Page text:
KWTC Extrapolates 

The Diocese of Antigonish is closing parishes.  That's very sad especially for those directly effected - the parishioners.  Hopefully they come to realize that Christians are not necessarily supposed to be comfortable and never inconvenienced.  Martyrs both yesterday and today pay the ultimate price for following Christ, many saints endured persecution (sometimes by the Church) and even more recently our forefathers, the settlers of the New World, often traveled most of the day to fulfill their Sunday Obligation.

The Chancery Office in Sydney is blaming the closures on demographics (population decline, parishioners aging) and rising cost of fuel oil, etc.  The bottom line as usual is money...lack of it.  Where does the money come from?  The people.  So in essence the church closures are the direct result of a lack of parishioners.

Why has this happened?  Why are people leaving the faith?  In my humble opinion most people leave the faith because they simply don't know it...and the faith is very simple:

  • You either believe God created the universe and is omnipotent/omniescient or you don't.
  • If you do believe then you either believe in the Trinity or you don't.
  • If you do believe then you either believe Jesus Christ as Second Person created the Catholic Church and only the Catholic Church or you don't.
  • If you believe He did then you either believe bread & wine miraculously become His Body & Blood during Holy Mass or you don't.
  • If you believe then you either receive Him in a state of grace or you don't.
  • If you believe then you either follow all Church teachings & precepts or you don't (i.e. Sunday Obligation).
It's just that simple.  People who believe in the above attend Mass every Sunday and Confess regularly.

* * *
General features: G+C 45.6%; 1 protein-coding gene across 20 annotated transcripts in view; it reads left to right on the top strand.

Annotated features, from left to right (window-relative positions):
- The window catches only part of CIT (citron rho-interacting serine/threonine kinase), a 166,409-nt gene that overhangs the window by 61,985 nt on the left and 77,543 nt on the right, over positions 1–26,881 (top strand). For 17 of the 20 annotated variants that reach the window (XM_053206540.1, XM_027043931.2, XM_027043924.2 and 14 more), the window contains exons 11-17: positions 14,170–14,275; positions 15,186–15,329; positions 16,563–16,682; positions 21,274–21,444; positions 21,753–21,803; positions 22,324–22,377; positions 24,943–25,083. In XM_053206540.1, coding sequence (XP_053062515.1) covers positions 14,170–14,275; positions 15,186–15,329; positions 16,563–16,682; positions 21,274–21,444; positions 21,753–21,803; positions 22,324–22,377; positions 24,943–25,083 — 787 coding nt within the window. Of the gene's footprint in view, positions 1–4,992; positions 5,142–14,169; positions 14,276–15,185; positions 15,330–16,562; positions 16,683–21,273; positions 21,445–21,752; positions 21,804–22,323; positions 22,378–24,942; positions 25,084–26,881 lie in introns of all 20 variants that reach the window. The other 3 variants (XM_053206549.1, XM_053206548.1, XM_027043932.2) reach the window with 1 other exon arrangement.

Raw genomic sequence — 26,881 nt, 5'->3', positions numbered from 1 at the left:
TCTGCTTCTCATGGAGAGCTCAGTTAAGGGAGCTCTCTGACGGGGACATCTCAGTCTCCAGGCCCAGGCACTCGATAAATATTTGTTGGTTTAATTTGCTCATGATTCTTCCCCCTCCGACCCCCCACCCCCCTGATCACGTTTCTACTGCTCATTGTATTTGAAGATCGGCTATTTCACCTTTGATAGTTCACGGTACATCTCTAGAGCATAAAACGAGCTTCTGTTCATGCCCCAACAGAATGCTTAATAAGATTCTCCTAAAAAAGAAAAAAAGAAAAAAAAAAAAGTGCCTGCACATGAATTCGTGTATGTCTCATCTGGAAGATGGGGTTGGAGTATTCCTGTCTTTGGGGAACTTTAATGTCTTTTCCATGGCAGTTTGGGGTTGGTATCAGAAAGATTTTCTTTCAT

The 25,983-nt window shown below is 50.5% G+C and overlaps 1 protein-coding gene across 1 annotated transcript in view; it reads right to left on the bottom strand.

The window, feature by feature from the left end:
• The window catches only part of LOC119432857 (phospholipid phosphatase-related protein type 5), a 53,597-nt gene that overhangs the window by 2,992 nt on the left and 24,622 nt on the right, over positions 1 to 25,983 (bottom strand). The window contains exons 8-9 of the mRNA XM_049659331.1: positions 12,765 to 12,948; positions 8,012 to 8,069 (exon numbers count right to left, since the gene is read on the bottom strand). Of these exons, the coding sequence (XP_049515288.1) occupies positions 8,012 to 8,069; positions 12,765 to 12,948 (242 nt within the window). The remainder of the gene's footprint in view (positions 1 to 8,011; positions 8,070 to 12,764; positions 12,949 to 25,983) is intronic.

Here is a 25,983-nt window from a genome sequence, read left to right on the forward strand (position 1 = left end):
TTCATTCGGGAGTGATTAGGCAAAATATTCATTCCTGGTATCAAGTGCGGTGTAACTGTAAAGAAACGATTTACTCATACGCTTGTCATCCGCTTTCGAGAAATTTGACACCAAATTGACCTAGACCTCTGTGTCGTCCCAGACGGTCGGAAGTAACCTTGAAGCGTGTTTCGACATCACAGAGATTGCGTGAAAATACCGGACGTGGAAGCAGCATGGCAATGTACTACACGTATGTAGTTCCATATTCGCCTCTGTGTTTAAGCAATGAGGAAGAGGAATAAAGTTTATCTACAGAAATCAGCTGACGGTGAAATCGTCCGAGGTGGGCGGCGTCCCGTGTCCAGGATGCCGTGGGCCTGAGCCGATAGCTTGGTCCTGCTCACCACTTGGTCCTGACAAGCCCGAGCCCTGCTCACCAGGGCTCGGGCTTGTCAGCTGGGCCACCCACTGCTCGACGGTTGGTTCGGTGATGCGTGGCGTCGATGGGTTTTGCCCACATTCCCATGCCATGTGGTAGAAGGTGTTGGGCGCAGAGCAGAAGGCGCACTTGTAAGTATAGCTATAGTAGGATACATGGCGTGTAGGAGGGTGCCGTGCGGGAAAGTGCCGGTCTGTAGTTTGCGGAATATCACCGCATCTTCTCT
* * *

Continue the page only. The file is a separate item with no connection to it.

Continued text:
As per Canon Law, the bishop is the primary teacher in the diocese.  Here are a few salient points on recent bishops and events in Antigonish:

1985: Bishop William Edward Power: Six parishioners of Our Lady Of Lourdes parish in Stellarton were charged with disturbing a religious service.  Their appeal went all the way to the Supreme Court of Canada.  Their offence?  They knelt to receive Holy Communion.

1989: Bishop Colin Campbell in a column for the weekly Antigonish newspaper The Casket, said teens abused at the former Mount Cashel orphanage in Newfoundland were partly responsible for what happened to them.

2003: Now Ex-Bishop Raymond Lahey installed only to be forced into retirement after being charged (and later convicted) of possessing child pornography.  He has since admitted to a ten year sexual relationship with a man during his time as bishop.

2009: Now-Ex Bishop Raymond Lahey brokers a $13,000,000 settlement with victims of priestly sexual abuse.  He is charged three weeks later with possession of child pornography upon his return from Thailand (we haven't been told why he was there).  The money came from several parishes many of whom, drained of their assets, were forced to close.

2010: Bishop Brian Dunn authorizes a conference with guest speaker dissident theologian and former Jesuit priest Dr. Paul Lakeland of Fairfield University in Connecticut, who openly holds views on abortion, homosexuality, contraception and women priests that go against Catholic teaching.

2011: Bishop Brian Dunn calls for women deacons.

2012: Bishop Brian Dunn opens a new chapel in the Chancery Office's pastoral centre.  The items brought forth in a procession: 


God will be the judge of whether these shepherds of His flock passed along the faith or not.

1 comment:

  1. The late Bishop Campbell is not adequately presented by your account. As far as teaching the faith goes, among other things it was he who put forth a motion for the CCCB to officially negate the Winnipeg Statement. Sadly, it didn't pass.

    Bishop Dunn is neither adequately nor even accurately presented by your account. He is a careful diplomat - he is, unsurprisingly, a canon lawyer - and he is in his diocese surrounded by Catholics of all stripes as well as non-Catholics who are more or less out to get him unless he kowtows to whatever specific agenda they happen to think is best.

    Bishop Dunn has not called for women deacons, although he was once misunderstood as having done so. Generally speaking, his hands are tied, his allies few, his resources nil... and the number of seminarians he has is growing.